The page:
New Jersey residents who work in financial positions carry a heavy burden on their shoulders. When an individual is entrusted with money, the organization and the public expect them to know where the money is at all times, and to use it only in accordance with the business’ practices and the law. Therefore, when money goes missing it is not uncommon for allegations of criminal wrongdoing to fly. It is critical that those who are subjected to these accusations understand the law so that they can decide how best to defend themselves against the allegations.
One of the crimes often alleged when money goes missing is embezzlement. This crime occurs when an individual who is entrusted with the responsibility of overseeing financial assets steals them. In many instances, individuals are accused of converting company or organization owned property for personal use and manipulating records to try to hide the conversion. An example of embezzlement is when a bank teller secretly takes money from a client, and then deposits the funds, uses them to buy personal items and then changes the clients’ deposit slips to reflect a lower deposit, thus hiding the missing funds.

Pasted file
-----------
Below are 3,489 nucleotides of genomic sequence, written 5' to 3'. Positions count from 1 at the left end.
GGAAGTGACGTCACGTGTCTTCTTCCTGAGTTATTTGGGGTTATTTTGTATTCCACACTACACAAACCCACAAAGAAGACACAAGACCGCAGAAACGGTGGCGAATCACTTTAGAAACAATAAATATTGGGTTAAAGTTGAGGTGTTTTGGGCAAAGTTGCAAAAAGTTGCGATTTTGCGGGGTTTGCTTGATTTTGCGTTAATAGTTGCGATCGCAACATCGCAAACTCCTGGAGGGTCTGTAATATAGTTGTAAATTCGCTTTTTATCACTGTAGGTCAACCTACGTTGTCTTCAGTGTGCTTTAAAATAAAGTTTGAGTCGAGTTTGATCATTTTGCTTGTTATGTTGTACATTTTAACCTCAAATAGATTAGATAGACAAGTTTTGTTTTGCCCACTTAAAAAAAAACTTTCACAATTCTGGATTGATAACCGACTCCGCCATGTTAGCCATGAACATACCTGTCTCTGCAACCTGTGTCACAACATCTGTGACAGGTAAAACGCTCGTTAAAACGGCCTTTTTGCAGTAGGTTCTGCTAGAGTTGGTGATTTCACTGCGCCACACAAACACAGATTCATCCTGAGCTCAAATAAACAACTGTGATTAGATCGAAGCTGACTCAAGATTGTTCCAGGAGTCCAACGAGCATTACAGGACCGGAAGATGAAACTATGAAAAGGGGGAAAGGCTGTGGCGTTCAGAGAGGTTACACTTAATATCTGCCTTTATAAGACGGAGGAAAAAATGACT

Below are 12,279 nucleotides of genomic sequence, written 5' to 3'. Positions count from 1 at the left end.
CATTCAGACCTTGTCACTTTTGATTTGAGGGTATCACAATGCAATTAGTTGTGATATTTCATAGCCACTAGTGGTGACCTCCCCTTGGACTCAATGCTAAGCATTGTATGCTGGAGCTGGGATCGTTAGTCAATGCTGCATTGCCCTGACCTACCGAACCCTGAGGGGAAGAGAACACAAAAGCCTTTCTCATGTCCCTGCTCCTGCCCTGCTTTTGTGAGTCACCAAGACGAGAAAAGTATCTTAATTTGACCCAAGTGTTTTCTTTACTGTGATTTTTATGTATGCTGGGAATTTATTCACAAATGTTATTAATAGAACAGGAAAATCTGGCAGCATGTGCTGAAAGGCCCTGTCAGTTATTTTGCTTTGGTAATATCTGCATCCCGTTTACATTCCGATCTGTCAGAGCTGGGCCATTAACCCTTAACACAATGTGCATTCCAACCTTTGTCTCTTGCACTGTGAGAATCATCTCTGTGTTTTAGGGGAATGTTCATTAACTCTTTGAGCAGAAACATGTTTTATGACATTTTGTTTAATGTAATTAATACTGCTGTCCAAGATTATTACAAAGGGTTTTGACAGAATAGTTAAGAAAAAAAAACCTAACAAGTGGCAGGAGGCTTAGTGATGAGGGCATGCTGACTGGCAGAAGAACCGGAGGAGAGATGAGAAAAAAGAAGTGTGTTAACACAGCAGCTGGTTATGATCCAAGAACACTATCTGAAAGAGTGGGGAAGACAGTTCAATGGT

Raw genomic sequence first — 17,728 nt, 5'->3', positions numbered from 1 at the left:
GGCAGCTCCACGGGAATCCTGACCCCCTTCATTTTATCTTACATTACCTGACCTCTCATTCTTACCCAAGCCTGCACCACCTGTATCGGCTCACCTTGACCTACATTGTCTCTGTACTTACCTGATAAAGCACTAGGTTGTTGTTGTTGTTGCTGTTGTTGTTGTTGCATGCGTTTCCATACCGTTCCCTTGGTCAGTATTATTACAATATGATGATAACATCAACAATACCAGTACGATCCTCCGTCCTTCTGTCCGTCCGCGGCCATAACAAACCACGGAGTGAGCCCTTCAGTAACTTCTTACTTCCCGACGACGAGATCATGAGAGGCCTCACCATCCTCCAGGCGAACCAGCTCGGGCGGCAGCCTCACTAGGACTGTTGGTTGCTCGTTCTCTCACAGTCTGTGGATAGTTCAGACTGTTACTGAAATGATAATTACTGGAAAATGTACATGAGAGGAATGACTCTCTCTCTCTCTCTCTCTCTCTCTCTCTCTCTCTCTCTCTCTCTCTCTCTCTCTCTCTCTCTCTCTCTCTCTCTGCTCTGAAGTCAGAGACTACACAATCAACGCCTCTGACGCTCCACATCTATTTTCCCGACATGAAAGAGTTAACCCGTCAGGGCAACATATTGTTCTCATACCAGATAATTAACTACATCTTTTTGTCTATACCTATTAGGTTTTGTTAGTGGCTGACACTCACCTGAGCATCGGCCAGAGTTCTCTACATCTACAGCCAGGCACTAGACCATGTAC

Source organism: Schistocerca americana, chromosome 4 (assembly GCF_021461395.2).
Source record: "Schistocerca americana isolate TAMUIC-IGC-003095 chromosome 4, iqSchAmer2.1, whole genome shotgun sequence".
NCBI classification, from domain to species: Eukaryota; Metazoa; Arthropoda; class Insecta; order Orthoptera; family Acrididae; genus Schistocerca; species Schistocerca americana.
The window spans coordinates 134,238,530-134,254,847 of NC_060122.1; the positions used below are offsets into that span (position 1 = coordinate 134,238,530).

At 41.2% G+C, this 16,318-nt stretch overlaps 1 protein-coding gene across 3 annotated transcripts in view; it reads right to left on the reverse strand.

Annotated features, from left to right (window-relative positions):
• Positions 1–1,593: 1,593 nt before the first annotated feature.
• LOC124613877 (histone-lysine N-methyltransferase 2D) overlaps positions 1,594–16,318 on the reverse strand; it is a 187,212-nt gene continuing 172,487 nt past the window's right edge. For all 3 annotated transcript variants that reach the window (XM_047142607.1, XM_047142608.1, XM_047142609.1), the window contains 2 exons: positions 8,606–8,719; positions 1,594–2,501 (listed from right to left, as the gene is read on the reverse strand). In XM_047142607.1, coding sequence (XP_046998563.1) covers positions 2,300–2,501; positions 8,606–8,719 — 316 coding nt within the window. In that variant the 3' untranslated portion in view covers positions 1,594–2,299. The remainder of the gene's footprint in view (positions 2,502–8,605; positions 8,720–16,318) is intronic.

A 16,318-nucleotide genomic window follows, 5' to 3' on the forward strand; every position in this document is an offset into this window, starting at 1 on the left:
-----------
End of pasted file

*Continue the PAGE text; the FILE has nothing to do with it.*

It is worth noting that in order to be convicted of embezzlement the prosecution must prove all elements of the crime beyond a reasonable doubt. This means that a fiduciary relationship must be established, and it must be shown that the accused acquired the assets through that relationship. It also needs to be proven that the accused actually took possession of the assets, or transferred possession to another third party. Finally, it must be shown that the act was intentional.
Proving guilt beyond a reasonable doubt is a tall order. However, to raise doubt, the accused needs to establish a strong legal defense that matches the aggressiveness of eager prosecutors. Failing to do so could lead to penalties that carry serious consequences, including a prison sentence and damage to an individual’s reputation.